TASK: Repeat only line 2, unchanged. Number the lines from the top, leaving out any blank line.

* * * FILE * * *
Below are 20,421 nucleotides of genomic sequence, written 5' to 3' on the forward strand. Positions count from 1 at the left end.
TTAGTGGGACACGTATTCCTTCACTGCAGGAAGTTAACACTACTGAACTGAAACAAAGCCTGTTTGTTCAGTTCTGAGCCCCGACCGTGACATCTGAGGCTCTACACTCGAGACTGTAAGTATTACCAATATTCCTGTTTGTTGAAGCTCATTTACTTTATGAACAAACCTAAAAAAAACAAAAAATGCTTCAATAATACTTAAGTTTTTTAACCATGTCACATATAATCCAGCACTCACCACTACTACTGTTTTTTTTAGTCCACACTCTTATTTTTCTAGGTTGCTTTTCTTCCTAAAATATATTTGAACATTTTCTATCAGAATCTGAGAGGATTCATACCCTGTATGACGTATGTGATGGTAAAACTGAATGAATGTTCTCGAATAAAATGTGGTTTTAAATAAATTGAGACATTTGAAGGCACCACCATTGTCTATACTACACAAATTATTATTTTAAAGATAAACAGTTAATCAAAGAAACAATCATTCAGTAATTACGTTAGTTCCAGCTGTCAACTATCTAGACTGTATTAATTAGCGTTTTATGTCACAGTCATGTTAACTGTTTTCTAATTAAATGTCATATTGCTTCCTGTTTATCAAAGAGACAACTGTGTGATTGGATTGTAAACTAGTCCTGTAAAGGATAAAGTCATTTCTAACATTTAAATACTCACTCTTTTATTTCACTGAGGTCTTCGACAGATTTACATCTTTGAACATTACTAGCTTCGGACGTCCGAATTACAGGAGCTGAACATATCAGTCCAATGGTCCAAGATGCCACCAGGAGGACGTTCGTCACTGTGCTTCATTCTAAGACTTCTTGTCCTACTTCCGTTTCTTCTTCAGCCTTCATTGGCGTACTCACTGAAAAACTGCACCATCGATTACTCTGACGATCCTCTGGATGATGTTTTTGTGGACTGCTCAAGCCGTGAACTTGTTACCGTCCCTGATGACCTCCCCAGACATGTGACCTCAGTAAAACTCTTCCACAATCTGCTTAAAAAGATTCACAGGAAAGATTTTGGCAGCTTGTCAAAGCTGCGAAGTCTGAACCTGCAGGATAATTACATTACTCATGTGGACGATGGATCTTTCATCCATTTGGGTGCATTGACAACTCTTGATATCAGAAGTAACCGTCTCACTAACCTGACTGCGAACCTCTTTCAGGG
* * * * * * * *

TTAGTGGGACACGTATTCCTTCACTGCAGGAAGTTAACACTACTGAACTGAAACAAAGCCTGTTTGTTCAGTTCTGAGCCCCGACCGTGACATCTGAGGCTCTACACTCGAGACTGTAAGTATTACCAATATTCCTGTTTGTTGAAGCTCATTTACTTTATGAACAAACCTAAAAAAAACAAAAAATGCTTCAATAATACTTAAGTTTTTTAACCATGTCACATATAATCCAGCACTCACCACTACTACTGTTTTTTTTAGTCCACACTCTTATTTTTCTAGGTTGCTTTTCTTCCTAAAATATATTTGAACATTTTCTATCAGAATCTGAGAGGATTCATACCCTGTATGACGTATGTGATGGTAAAACTGAATGAATGTTCTCGAATAAAATGTGGTTTTAAATAAATTGAGACATTTGAAGGCACCACCATTGTCTATACTACACAAATTATTATTTTAAAGATAAACAGTTAATCAAAGAAACAATCATTCAGTAATTACGTTAGTTCCAGCTGTCAACTATCTAGACTGTATTAATTAGCGTTTTATGTCACAGTCATGTTAACTGTTTTCTAATTAAATGTCATATTGCTTCCTGTTTATCAAAGAGACAACTGTGTGATTGGATTGTAAACTAGTCCTGTAAAGGATAAAGTCATTTCTAACATTTAAATACTCACTCTTTTATTTCACTGAGGTCTTCGACAGATTTACATCTTTGAACATTACTAGCTTCGGACGTCCGAATTACAGGAGCTGAACATATCAGTCCAATGGTCCAAGATGCCACCAGGAGGACGTTCGTCACTGTGCTTCATTCTAAGACTTCTTGTCCTACTTCCGTTTCTTCTTCAGCCTTCATTGGCGTACTCACTGAAAAACTGCACCATCGATTACTCTGACGATCCTCTGGATGATGTTTTTGTGGACTGCTCAAGCCGTGAACTTGTTACCGTCCCTGATGACCTCCCCAGACATGTGACCTCAGTAAAACTCTTCCACAATCTGCTTAAAAAGATTCACAGGAAAGATTTTGGCAGCTTGTCAAAGCTGCGAAGTCTGAACCTGCAGGATAATTACATTACTCATGTGGACGATGGATCTTTCATCCATTTGGGTGCATTGACAACTCTTGATATCAGAAGTAACCGTCTCACTAACCTGACTGCGAACCTCTTTCAGGG